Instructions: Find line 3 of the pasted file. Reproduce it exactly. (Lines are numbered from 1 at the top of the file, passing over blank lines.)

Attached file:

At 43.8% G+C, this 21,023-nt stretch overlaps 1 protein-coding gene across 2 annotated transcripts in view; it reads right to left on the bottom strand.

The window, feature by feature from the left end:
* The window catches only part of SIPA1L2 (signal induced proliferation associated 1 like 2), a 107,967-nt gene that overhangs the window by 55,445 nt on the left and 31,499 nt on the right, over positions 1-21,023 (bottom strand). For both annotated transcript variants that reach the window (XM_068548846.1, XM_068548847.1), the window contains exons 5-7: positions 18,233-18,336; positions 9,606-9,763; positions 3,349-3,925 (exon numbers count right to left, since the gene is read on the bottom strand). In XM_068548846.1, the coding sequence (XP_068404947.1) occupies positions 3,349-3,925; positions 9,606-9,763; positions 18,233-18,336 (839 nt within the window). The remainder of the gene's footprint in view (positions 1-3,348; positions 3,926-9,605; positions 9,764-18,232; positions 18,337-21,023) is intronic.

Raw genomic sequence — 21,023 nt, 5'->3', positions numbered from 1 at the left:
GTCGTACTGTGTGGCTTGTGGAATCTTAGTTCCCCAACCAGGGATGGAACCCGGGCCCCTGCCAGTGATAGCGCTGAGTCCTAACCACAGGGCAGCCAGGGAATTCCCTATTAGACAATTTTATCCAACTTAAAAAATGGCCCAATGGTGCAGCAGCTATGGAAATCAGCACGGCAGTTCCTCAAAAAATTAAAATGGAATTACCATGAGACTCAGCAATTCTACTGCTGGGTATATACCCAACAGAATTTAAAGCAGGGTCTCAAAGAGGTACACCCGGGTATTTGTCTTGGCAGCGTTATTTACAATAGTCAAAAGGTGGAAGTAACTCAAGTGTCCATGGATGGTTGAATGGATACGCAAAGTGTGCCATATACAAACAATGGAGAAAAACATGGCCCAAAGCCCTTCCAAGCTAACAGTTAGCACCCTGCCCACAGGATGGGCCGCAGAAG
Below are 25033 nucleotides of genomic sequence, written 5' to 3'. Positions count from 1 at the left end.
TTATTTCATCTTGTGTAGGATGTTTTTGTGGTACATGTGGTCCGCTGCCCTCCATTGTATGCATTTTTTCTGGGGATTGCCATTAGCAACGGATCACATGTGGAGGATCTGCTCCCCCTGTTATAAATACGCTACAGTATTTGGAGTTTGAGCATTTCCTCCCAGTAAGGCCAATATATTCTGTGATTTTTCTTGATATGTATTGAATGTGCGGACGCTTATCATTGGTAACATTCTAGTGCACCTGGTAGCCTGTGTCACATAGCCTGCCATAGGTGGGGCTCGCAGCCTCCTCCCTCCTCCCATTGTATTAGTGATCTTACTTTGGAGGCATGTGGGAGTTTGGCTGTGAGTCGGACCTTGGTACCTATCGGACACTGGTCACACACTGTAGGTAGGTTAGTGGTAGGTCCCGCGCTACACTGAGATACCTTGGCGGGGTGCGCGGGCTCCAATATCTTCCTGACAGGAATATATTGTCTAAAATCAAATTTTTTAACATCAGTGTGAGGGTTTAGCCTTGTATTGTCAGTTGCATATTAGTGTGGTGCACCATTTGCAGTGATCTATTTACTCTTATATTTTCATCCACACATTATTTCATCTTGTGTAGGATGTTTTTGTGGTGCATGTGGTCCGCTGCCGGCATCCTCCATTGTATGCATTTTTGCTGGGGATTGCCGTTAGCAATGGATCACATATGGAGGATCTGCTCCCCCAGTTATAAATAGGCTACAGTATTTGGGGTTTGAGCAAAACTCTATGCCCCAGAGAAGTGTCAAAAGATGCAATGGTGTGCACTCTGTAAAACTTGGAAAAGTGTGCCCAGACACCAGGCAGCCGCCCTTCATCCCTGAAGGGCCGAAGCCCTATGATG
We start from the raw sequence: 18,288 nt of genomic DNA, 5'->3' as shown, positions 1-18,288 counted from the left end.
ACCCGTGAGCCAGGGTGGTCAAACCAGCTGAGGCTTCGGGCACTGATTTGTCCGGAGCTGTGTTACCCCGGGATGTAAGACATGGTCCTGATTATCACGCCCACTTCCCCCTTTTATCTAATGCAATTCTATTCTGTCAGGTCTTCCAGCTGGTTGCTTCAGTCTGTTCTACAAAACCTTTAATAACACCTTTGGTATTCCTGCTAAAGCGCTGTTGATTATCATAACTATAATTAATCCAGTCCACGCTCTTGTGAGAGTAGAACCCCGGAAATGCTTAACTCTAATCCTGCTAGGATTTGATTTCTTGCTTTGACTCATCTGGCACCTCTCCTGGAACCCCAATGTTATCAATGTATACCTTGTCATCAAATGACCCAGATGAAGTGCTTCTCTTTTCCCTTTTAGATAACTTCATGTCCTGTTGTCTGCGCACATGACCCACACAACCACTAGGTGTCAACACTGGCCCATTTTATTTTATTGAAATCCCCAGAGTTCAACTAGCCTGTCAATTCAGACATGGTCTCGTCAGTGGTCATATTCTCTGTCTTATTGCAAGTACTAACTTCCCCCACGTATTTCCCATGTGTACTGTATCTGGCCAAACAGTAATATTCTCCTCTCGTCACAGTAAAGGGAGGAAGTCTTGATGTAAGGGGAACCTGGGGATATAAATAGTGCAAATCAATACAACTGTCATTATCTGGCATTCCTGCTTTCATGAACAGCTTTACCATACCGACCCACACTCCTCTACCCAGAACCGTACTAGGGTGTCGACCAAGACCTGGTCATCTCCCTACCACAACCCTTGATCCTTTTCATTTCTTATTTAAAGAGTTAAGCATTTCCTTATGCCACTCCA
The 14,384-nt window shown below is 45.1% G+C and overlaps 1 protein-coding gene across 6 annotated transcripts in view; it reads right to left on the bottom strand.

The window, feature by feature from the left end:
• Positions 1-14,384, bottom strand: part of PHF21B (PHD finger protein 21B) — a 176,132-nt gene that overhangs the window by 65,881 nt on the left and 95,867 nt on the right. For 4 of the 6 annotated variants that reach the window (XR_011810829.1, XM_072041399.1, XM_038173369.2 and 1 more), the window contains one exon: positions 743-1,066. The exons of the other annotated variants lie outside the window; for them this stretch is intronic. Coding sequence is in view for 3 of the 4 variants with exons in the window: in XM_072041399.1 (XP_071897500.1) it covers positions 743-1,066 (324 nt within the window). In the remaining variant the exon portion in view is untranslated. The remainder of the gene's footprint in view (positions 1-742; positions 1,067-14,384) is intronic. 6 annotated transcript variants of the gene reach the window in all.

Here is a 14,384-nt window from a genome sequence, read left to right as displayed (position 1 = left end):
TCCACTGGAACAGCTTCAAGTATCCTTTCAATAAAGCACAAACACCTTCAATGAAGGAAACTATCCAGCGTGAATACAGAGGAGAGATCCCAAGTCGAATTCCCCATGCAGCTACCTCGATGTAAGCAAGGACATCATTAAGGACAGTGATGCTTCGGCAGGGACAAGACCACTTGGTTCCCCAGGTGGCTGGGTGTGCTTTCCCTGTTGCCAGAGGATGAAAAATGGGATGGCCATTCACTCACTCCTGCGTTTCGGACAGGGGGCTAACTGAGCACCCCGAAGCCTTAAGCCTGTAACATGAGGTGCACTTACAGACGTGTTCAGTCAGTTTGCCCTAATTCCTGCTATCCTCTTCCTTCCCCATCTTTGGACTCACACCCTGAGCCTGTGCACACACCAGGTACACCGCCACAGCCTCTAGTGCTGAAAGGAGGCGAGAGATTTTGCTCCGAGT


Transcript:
* The window catches only part of SIPA1L2 (signal induced proliferation associated 1 like 2), a 107,967-nt gene that overhangs the window by 55,445 nt on the left and 31,499 nt on the right, over positions 1-21,023 (bottom strand). For both annotated transcript variants that reach the window (XM_068548846.1, XM_068548847.1), the window contains exons 5-7: positions 18,233-18,336; positions 9,606-9,763; positions 3,349-3,925 (exon numbers count right to left, since the gene is read on the bottom strand). In XM_068548846.1, the coding sequence (XP_068404947.1) occupies positions 3,349-3,925; positions 9,606-9,763; positions 18,233-18,336 (839 nt within the window). The remainder of the gene's footprint in view (positions 1-3,348; positions 3,926-9,605; positions 9,764-18,232; positions 18,337-21,023) is intronic.